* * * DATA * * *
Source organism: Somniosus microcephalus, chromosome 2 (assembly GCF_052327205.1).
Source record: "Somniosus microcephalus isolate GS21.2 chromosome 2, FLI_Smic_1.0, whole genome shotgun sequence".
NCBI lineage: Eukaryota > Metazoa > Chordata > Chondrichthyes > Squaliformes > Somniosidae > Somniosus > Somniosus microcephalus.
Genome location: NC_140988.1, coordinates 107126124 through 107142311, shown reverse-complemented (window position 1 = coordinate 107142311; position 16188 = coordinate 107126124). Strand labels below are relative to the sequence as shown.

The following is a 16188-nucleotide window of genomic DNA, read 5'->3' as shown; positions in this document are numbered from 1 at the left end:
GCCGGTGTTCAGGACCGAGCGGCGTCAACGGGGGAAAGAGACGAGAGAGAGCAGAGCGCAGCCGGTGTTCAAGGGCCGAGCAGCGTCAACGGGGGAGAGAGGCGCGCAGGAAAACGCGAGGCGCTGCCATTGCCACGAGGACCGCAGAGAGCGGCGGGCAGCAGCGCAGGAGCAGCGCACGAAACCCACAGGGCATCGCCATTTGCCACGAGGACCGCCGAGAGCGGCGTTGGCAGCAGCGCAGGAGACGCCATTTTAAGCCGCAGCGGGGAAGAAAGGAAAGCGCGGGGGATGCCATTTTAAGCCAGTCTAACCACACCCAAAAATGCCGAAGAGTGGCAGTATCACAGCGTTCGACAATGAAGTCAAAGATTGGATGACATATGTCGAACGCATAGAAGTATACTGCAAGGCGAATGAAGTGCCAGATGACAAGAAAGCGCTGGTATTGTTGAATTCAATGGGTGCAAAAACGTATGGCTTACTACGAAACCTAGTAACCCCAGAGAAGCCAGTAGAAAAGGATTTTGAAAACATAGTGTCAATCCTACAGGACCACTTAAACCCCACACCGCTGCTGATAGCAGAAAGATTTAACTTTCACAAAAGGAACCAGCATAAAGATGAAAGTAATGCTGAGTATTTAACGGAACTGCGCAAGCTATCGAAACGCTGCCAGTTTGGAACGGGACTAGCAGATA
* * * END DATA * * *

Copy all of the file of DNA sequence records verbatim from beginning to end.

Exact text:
Source organism: Somniosus microcephalus, chromosome 2 (assembly GCF_052327205.1).
Source record: "Somniosus microcephalus isolate GS21.2 chromosome 2, FLI_Smic_1.0, whole genome shotgun sequence".
NCBI lineage: Eukaryota > Metazoa > Chordata > Chondrichthyes > Squaliformes > Somniosidae > Somniosus > Somniosus microcephalus.
Genome location: NC_140988.1, coordinates 107126124 through 107142311, shown reverse-complemented (window position 1 = coordinate 107142311; position 16188 = coordinate 107126124). Strand labels below are relative to the sequence as shown.

The following is a 16188-nucleotide window of genomic DNA, read 5'->3' as shown; positions in this document are numbered from 1 at the left end:
GCCGGTGTTCAGGACCGAGCGGCGTCAACGGGGGAAAGAGACGAGAGAGAGCAGAGCGCAGCCGGTGTTCAAGGGCCGAGCAGCGTCAACGGGGGAGAGAGGCGCGCAGGAAAACGCGAGGCGCTGCCATTGCCACGAGGACCGCAGAGAGCGGCGGGCAGCAGCGCAGGAGCAGCGCACGAAACCCACAGGGCATCGCCATTTGCCACGAGGACCGCCGAGAGCGGCGTTGGCAGCAGCGCAGGAGACGCCATTTTAAGCCGCAGCGGGGAAGAAAGGAAAGCGCGGGGGATGCCATTTTAAGCCAGTCTAACCACACCCAAAAATGCCGAAGAGTGGCAGTATCACAGCGTTCGACAATGAAGTCAAAGATTGGATGACATATGTCGAACGCATAGAAGTATACTGCAAGGCGAATGAAGTGCCAGATGACAAGAAAGCGCTGGTATTGTTGAATTCAATGGGTGCAAAAACGTATGGCTTACTACGAAACCTAGTAACCCCAGAGAAGCCAGTAGAAAAGGATTTTGAAAACATAGTGTCAATCCTACAGGACCACTTAAACCCCACACCGCTGCTGATAGCAGAAAGATTTAACTTTCACAAAAGGAACCAGCATAAAGATGAAAGTAATGCTGAGTATTTAACGGAACTGCGCAAGCTATCGAAACGCTGCCAGTTTGGAACGGGACTAGCAGATA